Most of us, at one time or another, have come home from a busy day, kicked off our shoes and played a cast album from a familiar Broadway show.

We close our eyes, listen to the soothing, memory-packed music and find ourselves drifting off and remembering a production we saw of the musical. Quickly, we're caught up in the whole thing, recalling different performers, the look of the theater and even the sets that transported us to a world being created before our eyes.

Not once, however, did we imagine any of this would have anything to do with creating a Broadway show, but it did for the writers of "The Drowsy Chaperone," Lisa Lambert, Greg Morrison, Bob Martin and Don McKellar, who created the show that opens Jan. 18 at Livermore's Bankhead Theater.

The writers obviously had firsthand experience listening to a musical's album all alone and suddenly having the whole production come alive for them in the confines of their room. And, perhaps as a function of age, or the need to hear the occasional pops and static on the recording, the writers specify this is something that takes place when a real, live record is dropped on the turntable and played through a needle.

That, anyway, is how the story goes when the Man in the Chair locks his door, drops the needle on the record and settles into his seat. With some scratches and static, the needle winds its way toward the promise of entertainment, and his apartment comes alive with a '20s-era musical, "The Drowsy Chaperone."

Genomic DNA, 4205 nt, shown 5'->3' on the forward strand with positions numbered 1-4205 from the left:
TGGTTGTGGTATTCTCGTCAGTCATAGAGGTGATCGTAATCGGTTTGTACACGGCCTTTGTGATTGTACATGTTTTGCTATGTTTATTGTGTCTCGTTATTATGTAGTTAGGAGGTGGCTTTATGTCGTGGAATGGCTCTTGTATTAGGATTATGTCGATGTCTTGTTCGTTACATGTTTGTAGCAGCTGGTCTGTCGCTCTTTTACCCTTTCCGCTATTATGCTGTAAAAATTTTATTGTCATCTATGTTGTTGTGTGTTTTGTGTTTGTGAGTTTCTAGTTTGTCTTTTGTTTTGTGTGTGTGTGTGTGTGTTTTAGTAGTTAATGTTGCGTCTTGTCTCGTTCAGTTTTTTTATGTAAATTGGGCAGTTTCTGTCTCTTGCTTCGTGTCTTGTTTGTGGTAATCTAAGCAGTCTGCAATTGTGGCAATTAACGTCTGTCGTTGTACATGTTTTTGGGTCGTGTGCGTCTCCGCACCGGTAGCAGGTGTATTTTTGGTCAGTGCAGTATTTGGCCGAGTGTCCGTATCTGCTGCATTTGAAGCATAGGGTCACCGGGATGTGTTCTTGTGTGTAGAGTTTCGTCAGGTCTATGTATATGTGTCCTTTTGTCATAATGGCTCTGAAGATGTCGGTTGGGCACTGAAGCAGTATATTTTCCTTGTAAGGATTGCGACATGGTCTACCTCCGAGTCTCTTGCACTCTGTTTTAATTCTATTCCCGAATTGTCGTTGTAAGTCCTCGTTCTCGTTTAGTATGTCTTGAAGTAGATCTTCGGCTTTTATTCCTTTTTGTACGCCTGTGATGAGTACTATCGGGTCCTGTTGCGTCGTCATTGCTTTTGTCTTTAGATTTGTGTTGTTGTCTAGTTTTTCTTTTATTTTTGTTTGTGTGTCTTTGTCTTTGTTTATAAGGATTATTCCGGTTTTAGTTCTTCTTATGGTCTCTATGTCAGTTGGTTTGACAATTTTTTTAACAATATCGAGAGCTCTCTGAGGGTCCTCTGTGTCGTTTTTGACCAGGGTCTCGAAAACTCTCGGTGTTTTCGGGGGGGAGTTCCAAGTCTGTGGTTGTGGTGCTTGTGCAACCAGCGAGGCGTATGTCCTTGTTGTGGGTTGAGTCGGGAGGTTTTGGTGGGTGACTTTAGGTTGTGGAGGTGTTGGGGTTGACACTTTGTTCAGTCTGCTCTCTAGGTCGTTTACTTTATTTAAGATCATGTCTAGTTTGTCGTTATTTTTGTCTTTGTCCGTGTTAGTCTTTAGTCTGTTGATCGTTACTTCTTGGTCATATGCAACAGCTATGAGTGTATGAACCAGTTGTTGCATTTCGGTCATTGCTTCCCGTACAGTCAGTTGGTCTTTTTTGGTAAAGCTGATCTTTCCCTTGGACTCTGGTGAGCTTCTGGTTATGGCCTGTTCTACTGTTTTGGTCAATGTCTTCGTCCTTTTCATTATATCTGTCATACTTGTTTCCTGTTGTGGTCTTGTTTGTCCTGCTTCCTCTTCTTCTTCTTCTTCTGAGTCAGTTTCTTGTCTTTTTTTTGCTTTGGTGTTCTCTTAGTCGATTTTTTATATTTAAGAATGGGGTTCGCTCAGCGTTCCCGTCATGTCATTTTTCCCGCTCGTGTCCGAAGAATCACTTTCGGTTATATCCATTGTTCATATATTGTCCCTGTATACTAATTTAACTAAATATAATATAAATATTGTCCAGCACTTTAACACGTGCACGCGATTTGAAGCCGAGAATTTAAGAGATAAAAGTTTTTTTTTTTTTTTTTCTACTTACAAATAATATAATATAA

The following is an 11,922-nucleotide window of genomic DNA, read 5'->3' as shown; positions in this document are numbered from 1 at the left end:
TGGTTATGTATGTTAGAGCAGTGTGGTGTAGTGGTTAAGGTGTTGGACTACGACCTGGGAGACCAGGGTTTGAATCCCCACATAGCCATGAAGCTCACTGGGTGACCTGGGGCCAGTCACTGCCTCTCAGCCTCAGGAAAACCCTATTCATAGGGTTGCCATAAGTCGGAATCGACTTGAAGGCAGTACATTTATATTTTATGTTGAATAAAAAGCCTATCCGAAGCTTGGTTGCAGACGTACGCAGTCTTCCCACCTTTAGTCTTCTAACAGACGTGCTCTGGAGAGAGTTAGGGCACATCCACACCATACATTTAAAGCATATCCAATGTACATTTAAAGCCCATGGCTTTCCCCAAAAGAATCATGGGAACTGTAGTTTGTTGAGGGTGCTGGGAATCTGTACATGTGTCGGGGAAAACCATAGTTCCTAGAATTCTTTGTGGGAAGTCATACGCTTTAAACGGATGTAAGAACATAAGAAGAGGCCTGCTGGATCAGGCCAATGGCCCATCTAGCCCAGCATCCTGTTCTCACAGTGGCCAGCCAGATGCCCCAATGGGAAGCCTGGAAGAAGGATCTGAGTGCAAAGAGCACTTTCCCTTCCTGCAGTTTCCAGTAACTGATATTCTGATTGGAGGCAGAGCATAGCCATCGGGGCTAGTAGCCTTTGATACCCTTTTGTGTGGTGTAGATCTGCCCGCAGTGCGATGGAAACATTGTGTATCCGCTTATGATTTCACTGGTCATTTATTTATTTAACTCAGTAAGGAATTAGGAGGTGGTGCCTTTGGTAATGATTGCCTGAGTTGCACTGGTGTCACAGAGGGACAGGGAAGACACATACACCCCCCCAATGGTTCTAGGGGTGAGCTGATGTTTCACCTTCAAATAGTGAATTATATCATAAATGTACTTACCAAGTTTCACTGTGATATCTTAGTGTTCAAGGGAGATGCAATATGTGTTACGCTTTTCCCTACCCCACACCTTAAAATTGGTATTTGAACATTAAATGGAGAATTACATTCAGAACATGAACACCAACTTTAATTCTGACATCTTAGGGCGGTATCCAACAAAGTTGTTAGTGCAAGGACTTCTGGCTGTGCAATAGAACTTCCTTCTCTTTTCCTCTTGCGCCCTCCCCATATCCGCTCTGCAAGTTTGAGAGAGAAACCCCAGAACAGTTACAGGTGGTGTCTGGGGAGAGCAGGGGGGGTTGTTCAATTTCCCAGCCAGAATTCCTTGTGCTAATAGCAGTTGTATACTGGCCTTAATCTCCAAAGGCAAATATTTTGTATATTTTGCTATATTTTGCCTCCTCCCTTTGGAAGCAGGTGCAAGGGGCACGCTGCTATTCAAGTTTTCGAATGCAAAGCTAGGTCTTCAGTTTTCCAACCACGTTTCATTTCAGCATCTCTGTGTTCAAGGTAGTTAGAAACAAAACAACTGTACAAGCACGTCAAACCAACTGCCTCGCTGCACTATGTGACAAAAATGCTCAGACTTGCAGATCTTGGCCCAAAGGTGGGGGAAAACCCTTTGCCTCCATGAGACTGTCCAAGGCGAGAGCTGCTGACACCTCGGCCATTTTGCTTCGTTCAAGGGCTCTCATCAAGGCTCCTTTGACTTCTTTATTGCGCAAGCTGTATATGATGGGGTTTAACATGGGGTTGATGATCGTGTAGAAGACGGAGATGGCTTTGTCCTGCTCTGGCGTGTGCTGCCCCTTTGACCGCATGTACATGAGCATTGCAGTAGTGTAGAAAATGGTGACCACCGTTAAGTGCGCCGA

Like most musicals of the era, "Drowsy" is a peppy and, to a contemporary audience, delightfully silly vaudeville show of a musical that ties the story around guests arriving for the wedding of a Broadway star to her handsome but nervous beau. Several of the guests want to stop the wedding so the young diva will remain in her present position. Some are gangsters, and others are just ditsy in a wonderfully funny way.

The Tri-Valley Repertory theater production is directed and choreographed by Christina Lazo and Misty Megia, with musical direction by Joe Simiele. Featured in the show are, as the Man in the Chair: Ron Lytle; The Drowsy Chaperone: Alexis Rogers; the starlet, Janet van de Graffe: Catherine Williamson; and her beau, Robert Martin: Ryan Cowles.

Performances begin Jan. 18 and continue at 8 p.m. Fridays and Saturdays and 2 p.m. Sundays, with an extra matinee at 2 p.m. Feb. 1. There are no performances on Super Bowl Sunday. All performances are at the Bankhead Theater, 2400 First St. in Livermore. Tickets, at $38, may be reserved at 925-373-6800 or www.mylvpac.com.

BLUEGRASS WITH AN ATTITUDE: The Special Consensus, the 2012 Grammy-nominated acoustic bluegrass band, returns at 8 p.m. Jan. 11 to the Firehouse Arts Center, 4444 Railroad Ave. in Pleasanton.

The four-man bluegrass group plays classic bluegrass music with a modern edge. Opening for the group is the singer/songwriter duo of Melody Walker and Jacob Groopman with their 'Americali' sound, Americana with a California twist. Tickets cost $12 to $22 and may be reserved at 925-931-4848 or www.firehousearts.org

Contact Pat Craig at pjcraig495@yahoo.com.